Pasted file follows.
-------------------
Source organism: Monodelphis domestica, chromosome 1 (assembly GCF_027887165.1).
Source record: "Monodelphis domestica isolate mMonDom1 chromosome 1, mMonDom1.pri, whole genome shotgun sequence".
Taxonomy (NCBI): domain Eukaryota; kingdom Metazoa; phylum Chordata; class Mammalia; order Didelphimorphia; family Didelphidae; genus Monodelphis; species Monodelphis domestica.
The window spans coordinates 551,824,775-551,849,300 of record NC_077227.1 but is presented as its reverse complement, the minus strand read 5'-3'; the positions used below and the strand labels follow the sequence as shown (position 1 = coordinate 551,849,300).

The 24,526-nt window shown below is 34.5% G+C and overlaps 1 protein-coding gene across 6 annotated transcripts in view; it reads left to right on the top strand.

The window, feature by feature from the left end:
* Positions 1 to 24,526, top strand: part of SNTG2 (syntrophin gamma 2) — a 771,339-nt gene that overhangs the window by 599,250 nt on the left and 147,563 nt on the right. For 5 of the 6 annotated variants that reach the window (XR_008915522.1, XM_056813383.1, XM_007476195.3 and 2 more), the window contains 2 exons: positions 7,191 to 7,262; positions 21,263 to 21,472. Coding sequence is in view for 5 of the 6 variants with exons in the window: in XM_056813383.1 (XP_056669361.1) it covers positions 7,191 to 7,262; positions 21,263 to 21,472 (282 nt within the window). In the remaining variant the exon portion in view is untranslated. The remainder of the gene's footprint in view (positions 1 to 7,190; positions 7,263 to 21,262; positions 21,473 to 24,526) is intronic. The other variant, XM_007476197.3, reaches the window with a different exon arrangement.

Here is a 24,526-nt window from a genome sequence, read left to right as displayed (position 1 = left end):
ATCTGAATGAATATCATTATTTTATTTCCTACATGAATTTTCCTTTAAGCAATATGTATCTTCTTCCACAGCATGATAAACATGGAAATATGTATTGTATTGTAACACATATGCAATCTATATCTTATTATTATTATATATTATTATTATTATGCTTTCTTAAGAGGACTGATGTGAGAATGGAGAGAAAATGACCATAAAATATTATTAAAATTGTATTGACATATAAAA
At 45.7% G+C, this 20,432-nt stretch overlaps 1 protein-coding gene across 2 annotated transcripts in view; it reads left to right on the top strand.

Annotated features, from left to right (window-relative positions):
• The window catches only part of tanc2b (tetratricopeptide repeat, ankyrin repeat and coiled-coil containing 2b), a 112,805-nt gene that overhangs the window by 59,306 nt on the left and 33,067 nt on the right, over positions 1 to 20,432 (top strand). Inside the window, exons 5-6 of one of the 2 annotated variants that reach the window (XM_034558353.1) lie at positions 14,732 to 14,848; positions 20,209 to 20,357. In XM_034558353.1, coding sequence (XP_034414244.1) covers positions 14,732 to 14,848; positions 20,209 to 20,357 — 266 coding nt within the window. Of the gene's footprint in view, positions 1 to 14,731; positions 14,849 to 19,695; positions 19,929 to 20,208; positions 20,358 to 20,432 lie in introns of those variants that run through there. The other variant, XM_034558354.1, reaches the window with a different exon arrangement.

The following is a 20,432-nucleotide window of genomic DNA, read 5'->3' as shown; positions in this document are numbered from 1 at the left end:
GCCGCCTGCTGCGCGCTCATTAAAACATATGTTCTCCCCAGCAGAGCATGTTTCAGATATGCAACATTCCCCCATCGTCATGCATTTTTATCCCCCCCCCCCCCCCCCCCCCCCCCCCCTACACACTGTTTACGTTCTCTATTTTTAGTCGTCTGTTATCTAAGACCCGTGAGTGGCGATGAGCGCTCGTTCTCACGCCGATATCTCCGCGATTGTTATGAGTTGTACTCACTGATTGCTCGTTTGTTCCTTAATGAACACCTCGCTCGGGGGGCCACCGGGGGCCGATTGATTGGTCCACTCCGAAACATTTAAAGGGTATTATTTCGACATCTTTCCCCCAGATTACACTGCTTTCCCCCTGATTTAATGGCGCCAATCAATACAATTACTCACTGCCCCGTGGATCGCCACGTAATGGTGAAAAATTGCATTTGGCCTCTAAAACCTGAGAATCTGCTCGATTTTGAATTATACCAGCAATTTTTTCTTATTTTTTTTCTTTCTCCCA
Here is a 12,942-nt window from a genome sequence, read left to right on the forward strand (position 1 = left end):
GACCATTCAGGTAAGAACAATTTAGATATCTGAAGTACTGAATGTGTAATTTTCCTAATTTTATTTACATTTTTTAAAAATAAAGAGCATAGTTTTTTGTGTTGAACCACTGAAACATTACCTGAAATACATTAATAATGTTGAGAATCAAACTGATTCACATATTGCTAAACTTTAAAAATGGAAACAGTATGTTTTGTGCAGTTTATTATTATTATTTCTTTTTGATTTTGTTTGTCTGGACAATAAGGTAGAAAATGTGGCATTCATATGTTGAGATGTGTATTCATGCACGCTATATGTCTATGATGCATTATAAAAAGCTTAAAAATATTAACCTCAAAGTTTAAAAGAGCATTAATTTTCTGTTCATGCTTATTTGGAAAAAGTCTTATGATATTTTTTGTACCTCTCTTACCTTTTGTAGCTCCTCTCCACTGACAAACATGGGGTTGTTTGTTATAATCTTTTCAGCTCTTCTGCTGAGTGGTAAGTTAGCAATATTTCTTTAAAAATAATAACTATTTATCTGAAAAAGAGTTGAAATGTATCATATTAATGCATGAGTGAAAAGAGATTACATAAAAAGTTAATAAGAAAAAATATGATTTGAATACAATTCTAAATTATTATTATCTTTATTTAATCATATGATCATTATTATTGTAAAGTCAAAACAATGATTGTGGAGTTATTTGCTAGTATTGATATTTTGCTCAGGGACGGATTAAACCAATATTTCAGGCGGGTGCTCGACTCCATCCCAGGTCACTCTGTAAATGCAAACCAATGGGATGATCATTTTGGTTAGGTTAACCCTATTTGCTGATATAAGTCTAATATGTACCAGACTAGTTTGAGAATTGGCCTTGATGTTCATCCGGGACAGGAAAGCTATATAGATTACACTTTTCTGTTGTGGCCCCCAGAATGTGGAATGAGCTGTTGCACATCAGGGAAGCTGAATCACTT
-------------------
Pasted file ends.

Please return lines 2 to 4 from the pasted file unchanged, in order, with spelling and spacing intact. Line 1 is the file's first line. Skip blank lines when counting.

Source record: "Monodelphis domestica isolate mMonDom1 chromosome 1, mMonDom1.pri, whole genome shotgun sequence".
Taxonomy (NCBI): domain Eukaryota; kingdom Metazoa; phylum Chordata; class Mammalia; order Didelphimorphia; family Didelphidae; genus Monodelphis; species Monodelphis domestica.
The window spans coordinates 551,824,775-551,849,300 of record NC_077227.1 but is presented as its reverse complement, the minus strand read 5'-3'; the positions used below and the strand labels follow the sequence as shown (position 1 = coordinate 551,849,300).